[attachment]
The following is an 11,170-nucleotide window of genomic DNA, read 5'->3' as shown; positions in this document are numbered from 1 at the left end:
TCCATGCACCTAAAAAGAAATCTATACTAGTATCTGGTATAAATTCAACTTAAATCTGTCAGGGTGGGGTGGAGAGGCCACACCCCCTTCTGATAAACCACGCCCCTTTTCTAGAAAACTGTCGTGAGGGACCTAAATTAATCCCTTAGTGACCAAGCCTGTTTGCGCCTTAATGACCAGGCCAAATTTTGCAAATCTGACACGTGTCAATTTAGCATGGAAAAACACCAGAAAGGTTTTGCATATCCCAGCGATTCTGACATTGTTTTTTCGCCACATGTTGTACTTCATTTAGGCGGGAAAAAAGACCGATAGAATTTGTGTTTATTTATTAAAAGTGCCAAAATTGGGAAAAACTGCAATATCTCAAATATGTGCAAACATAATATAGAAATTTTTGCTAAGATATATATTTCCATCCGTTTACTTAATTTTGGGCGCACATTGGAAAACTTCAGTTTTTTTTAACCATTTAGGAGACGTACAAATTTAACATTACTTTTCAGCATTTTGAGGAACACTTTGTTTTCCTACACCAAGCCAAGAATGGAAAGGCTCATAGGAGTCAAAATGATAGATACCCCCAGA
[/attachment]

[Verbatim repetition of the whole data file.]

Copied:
The following is an 11,170-nucleotide window of genomic DNA, read 5'->3' as shown; positions in this document are numbered from 1 at the left end:
TCCATGCACCTAAAAAGAAATCTATACTAGTATCTGGTATAAATTCAACTTAAATCTGTCAGGGTGGGGTGGAGAGGCCACACCCCCTTCTGATAAACCACGCCCCTTTTCTAGAAAACTGTCGTGAGGGACCTAAATTAATCCCTTAGTGACCAAGCCTGTTTGCGCCTTAATGACCAGGCCAAATTTTGCAAATCTGACACGTGTCAATTTAGCATGGAAAAACACCAGAAAGGTTTTGCATATCCCAGCGATTCTGACATTGTTTTTTCGCCACATGTTGTACTTCATTTAGGCGGGAAAAAAGACCGATAGAATTTGTGTTTATTTATTAAAAGTGCCAAAATTGGGAAAAACTGCAATATCTCAAATATGTGCAAACATAATATAGAAATTTTTGCTAAGATATATATTTCCATCCGTTTACTTAATTTTGGGCGCACATTGGAAAACTTCAGTTTTTTTTAACCATTTAGGAGACGTACAAATTTAACATTACTTTTCAGCATTTTGAGGAACACTTTGTTTTCCTACACCAAGCCAAGAATGGAAAGGCTCATAGGAGTCAAAATGATAGATACCCCCAGA